The idea of a higher and a lower self is simple, but there are other models, with different ego states, as they are often called. Jung used the term 'active imagination' in 1935 for a method of conversing with personified parts of the unconscious. Active imagination was taken further by later psychologists in the 1960s, who found that we have many forgotten subpersonalities.[3] Transactional Analysis Therapy sorts out inner child, parent or adult behaviour when relationships are difficult.

Voice Dialogue

A practice called Voice Dialogue recognizes that we have several primary selves. Usually each of us has a manager/protector, perfectionist, pusher, critic as well as 'disowned' selves which we have learned to suppress. Your perfectionist may drive you on in life, making you successful, and perhaps exhausted. Or your critic may say that you are not doing well enough, and never allows you to appreciate your successes.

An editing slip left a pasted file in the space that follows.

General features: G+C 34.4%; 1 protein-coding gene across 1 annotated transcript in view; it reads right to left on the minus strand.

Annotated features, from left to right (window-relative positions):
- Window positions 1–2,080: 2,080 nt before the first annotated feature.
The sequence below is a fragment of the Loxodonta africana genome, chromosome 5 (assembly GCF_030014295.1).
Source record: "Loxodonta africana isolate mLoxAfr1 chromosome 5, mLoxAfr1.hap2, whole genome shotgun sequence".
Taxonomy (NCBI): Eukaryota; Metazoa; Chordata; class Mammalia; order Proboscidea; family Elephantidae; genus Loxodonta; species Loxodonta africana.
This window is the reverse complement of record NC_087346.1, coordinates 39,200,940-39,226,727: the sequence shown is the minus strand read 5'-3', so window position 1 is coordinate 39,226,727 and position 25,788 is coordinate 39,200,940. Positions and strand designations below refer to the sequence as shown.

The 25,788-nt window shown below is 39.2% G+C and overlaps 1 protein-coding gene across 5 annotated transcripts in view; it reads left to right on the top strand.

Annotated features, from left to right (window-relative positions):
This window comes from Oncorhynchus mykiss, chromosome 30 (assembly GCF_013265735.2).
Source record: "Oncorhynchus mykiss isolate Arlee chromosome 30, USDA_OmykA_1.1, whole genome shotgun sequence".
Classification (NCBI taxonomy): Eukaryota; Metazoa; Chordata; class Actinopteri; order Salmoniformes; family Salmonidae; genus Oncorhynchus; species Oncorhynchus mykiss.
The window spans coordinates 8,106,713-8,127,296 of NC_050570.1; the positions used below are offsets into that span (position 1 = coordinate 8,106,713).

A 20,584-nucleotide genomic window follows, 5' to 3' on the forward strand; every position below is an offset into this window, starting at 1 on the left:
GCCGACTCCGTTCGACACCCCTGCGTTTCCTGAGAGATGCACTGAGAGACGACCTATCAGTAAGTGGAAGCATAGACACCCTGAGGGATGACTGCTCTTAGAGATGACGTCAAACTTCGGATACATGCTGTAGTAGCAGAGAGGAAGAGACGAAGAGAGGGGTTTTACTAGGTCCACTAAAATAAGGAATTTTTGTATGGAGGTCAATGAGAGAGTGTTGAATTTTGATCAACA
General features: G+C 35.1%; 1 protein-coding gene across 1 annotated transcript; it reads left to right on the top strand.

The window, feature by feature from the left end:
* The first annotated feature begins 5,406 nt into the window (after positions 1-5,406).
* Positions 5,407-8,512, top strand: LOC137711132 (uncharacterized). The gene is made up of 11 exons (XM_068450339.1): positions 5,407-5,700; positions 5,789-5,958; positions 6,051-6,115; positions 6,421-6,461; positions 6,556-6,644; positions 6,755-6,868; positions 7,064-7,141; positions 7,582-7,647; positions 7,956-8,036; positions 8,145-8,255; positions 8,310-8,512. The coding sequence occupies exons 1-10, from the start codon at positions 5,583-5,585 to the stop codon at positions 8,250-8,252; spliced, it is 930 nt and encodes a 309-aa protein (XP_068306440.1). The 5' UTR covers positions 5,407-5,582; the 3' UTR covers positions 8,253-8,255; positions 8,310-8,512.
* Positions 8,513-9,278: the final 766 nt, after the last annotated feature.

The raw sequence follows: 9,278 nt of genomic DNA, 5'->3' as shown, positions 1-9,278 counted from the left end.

Drs Hal Stone and Sidra Winkelman[4] created this way of working, where a facilitator, usually a therapist, encourages dialogue with a particular part of yourself. You may decide to speak as your critic, and you identify with that part of you for a while, and disidentify with the rest of yourself. It is somewhat like getting into a role, as actors do on stage, while you speak and act as if you are wholly this part.

This is more fun for both therapist and client than the usual talk and listen routine, and can give new insights quickly.

Case Examples

1. One of my clients, Chris, used Voice Dialogue to sort out why he was so fearful at times, although he was a very competent person, a high-powered consultant, and happily married. He selected and 'acted out' a part inside himself, a despairing small child, aged about three, fearful of the chaos in the world around him, where there seemed to be a great deal of angry shouting in the home.